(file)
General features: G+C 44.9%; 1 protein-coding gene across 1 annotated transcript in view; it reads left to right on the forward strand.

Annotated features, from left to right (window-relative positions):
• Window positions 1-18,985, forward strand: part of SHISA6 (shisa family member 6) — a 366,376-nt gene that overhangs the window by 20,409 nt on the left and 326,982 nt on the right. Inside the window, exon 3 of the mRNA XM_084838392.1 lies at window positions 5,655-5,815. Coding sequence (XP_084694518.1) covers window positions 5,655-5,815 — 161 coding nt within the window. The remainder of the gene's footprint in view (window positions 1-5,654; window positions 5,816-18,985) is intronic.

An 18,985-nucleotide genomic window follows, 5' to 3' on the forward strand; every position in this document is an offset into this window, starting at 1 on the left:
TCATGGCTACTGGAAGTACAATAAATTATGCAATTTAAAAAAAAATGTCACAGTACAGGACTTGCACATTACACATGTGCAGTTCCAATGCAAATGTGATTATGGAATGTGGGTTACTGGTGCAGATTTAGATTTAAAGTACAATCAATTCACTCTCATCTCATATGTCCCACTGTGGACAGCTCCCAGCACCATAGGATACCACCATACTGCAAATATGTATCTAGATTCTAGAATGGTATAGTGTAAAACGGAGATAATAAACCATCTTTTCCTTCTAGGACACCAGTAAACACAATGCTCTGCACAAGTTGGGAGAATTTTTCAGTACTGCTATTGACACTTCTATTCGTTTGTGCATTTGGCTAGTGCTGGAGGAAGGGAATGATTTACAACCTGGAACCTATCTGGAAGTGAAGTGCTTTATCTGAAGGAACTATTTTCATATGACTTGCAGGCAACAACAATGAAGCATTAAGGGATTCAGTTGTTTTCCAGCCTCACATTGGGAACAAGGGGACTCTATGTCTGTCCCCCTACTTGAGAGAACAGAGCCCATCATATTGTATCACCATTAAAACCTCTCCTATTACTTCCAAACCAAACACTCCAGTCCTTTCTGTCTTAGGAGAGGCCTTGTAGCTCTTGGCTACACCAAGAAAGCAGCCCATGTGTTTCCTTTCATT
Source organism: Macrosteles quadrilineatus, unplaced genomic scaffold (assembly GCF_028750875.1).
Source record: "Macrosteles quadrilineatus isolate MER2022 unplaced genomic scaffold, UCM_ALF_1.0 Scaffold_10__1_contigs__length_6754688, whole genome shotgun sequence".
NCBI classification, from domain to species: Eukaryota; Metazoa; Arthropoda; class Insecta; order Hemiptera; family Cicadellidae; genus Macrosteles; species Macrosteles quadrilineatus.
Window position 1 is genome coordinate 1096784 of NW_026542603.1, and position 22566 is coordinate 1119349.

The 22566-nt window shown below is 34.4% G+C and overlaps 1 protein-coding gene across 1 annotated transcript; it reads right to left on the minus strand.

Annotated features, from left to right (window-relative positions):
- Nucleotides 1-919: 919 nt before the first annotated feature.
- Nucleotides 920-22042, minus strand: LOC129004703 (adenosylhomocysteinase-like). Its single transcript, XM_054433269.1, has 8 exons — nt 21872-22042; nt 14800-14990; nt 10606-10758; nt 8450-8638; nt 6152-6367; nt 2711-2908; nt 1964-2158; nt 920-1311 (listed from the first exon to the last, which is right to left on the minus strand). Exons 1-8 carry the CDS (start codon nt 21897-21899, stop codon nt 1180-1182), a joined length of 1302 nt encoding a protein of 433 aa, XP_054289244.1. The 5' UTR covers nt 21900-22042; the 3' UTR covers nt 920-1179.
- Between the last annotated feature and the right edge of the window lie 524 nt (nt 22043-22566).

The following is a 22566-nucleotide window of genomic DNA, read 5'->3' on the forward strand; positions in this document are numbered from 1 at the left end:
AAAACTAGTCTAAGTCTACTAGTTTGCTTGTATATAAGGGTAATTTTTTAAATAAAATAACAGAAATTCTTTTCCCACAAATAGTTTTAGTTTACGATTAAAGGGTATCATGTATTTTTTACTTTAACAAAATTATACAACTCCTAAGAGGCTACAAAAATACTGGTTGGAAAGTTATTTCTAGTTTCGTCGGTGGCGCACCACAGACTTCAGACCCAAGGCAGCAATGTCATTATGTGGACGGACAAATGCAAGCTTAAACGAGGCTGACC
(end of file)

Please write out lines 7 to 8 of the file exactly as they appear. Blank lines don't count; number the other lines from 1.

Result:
Source record: "Macrosteles quadrilineatus isolate MER2022 unplaced genomic scaffold, UCM_ALF_1.0 Scaffold_10__1_contigs__length_6754688, whole genome shotgun sequence".
NCBI classification, from domain to species: Eukaryota; Metazoa; Arthropoda; class Insecta; order Hemiptera; family Cicadellidae; genus Macrosteles; species Macrosteles quadrilineatus.